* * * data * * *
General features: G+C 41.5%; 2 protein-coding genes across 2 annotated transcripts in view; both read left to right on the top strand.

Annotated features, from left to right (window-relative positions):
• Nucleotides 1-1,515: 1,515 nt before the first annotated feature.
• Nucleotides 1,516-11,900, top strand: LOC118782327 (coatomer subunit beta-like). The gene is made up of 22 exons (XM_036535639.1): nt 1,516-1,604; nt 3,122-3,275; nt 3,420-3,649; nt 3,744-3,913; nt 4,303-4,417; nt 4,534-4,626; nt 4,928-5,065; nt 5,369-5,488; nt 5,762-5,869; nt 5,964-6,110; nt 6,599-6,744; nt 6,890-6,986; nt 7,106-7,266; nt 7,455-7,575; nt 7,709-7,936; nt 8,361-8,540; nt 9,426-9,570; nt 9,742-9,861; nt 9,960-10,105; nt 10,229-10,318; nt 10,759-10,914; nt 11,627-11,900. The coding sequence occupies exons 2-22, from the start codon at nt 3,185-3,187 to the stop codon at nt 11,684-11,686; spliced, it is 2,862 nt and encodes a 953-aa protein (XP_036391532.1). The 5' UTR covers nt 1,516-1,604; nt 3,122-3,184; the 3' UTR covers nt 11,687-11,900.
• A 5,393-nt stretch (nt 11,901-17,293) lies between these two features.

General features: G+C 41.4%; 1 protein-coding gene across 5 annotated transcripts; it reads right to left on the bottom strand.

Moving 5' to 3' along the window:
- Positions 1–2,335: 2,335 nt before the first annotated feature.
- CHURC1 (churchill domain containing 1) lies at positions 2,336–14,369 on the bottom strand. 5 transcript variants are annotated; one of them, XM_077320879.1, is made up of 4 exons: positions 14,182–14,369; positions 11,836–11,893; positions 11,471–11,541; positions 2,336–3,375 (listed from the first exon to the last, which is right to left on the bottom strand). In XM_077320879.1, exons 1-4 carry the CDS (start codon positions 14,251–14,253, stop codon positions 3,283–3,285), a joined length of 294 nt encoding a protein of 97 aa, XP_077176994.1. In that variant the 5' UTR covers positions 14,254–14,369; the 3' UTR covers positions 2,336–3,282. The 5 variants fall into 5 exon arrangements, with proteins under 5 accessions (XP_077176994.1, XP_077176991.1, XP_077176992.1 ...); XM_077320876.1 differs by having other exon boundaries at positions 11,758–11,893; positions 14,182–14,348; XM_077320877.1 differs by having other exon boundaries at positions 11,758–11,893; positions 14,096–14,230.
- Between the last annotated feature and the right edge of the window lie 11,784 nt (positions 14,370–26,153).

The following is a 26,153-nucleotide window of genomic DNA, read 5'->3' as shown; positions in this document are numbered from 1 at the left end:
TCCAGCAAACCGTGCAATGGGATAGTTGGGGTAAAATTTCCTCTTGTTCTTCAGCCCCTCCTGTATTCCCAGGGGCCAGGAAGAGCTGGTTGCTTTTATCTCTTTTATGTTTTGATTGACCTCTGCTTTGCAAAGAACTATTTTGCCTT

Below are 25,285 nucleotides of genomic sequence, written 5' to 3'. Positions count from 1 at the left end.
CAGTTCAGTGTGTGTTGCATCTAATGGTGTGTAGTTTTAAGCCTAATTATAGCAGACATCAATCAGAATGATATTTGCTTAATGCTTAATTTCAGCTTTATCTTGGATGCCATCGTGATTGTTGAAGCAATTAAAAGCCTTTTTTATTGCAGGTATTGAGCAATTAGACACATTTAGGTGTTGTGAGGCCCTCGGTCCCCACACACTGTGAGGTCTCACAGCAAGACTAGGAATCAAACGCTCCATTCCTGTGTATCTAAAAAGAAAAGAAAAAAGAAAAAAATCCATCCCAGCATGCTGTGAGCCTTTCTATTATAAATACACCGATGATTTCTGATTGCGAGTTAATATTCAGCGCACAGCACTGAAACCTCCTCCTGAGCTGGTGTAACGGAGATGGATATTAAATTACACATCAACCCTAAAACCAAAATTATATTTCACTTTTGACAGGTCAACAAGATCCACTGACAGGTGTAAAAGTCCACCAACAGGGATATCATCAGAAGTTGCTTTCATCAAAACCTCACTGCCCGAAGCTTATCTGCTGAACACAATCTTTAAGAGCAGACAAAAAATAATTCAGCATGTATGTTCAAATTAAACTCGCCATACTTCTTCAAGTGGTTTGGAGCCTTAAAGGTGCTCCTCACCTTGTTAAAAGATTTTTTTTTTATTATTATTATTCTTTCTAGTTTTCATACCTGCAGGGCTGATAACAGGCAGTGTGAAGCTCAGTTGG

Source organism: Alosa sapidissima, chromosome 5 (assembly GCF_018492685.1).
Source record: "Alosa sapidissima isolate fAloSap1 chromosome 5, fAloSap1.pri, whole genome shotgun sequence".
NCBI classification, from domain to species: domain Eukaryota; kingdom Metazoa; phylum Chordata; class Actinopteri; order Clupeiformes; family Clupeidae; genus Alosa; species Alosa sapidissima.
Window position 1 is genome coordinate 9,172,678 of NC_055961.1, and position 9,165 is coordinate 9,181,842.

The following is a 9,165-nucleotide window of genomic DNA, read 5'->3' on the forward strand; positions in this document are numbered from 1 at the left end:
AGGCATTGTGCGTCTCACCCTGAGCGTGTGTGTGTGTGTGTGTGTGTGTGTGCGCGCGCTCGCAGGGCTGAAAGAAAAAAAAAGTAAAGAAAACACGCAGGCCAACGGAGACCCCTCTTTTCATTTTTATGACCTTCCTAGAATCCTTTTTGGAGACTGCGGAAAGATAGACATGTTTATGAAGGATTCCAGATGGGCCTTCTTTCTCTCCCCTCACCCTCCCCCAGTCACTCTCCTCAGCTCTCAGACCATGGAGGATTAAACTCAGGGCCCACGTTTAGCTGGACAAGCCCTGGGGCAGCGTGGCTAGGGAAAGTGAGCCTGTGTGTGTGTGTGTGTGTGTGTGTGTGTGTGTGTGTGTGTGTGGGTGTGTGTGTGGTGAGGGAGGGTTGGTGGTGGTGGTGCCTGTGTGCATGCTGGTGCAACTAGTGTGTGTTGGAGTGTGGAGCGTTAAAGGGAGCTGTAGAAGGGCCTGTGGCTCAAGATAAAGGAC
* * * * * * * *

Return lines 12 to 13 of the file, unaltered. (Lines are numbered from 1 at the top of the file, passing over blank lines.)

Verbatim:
TCCAGCAAACCGTGCAATGGGATAGTTGGGGTAAAATTTCCTCTTGTTCTTCAGCCCCTCCTGTATTCCCAGGGGCCAGGAAGAGCTGGTTGCTTTTATCTCTTTTATGTTTTGATTGACCTCTGCTTTGCAAAGAACTATTTTGCCTT

Below are 25,285 nucleotides of genomic sequence, written 5' to 3'. Positions count from 1 at the left end.